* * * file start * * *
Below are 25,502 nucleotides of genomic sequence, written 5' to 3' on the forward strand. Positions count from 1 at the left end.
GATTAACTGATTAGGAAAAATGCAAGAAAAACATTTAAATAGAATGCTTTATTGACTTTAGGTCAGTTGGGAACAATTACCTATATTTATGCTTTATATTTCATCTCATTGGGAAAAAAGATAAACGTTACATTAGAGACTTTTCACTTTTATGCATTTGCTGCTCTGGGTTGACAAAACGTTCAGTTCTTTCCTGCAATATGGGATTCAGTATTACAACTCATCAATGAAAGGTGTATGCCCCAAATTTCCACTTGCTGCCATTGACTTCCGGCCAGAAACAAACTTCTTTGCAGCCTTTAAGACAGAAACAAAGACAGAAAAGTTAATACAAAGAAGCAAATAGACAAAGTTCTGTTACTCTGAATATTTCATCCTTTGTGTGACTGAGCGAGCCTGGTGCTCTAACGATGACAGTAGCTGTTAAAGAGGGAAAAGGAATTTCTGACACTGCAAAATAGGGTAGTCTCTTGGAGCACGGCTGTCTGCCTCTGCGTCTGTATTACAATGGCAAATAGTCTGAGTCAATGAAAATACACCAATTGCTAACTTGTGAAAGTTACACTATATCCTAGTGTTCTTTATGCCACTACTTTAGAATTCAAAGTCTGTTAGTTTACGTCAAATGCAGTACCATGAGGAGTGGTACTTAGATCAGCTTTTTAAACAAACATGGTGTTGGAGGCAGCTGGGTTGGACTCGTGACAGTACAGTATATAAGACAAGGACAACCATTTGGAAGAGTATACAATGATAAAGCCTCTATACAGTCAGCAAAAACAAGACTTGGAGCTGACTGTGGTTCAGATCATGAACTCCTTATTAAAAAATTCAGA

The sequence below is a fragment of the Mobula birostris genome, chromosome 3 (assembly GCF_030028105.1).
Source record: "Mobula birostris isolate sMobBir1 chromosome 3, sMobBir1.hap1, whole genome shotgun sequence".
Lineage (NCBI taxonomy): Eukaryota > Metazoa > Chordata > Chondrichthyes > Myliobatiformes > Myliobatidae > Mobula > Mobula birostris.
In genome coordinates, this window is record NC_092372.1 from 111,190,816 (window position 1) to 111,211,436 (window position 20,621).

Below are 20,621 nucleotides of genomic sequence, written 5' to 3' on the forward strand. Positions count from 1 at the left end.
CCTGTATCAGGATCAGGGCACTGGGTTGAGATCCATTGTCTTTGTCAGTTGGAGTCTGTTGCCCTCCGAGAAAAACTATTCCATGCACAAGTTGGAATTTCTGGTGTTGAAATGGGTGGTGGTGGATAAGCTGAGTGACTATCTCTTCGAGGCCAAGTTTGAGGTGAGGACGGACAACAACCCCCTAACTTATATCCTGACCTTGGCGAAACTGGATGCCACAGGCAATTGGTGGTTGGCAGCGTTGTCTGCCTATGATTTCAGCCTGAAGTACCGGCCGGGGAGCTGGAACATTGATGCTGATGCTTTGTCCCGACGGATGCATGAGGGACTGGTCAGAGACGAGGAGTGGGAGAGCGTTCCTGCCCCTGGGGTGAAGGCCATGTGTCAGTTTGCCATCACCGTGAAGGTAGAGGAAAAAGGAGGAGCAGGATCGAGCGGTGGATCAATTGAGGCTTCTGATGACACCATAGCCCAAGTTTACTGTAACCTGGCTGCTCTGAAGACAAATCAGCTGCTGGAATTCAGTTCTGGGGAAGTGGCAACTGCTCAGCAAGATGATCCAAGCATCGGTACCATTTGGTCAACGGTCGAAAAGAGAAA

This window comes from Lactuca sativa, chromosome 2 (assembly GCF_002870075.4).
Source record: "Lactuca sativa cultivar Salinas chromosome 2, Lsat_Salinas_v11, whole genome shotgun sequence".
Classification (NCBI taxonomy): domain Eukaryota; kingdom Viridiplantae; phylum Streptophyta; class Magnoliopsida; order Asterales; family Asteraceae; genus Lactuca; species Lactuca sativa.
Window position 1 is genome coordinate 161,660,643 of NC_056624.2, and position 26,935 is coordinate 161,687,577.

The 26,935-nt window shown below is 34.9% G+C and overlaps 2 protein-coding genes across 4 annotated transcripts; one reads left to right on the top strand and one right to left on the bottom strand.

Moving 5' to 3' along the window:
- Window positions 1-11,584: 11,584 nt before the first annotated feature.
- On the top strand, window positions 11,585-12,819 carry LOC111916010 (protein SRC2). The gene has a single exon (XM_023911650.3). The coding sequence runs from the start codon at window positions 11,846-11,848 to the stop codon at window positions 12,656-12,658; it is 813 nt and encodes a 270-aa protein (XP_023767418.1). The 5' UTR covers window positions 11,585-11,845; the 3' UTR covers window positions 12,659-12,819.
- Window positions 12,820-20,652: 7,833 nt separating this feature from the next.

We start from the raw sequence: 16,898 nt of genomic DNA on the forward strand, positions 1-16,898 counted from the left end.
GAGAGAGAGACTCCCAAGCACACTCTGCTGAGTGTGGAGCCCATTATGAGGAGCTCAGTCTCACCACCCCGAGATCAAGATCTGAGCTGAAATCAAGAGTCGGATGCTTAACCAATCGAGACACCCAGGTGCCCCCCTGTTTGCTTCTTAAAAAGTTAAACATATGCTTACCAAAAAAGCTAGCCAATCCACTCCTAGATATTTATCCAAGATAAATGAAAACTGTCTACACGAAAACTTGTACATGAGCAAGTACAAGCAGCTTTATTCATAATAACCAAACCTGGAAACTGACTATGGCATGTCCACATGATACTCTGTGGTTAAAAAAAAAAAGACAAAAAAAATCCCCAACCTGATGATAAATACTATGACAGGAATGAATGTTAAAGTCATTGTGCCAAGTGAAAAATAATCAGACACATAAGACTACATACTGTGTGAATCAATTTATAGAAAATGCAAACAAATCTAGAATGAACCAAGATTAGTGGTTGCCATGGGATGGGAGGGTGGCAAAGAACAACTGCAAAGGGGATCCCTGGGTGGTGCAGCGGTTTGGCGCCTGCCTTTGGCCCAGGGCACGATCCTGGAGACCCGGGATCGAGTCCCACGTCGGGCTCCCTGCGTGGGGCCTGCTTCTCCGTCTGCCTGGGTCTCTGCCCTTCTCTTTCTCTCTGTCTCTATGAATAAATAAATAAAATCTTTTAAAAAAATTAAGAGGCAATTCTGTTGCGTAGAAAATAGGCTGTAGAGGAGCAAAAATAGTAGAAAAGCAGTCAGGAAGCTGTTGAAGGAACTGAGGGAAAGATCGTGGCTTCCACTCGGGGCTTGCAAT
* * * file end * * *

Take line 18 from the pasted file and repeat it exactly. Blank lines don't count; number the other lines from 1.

We start from the raw sequence: 16,898 nt of genomic DNA on the forward strand, positions 1-16,898 counted from the left end.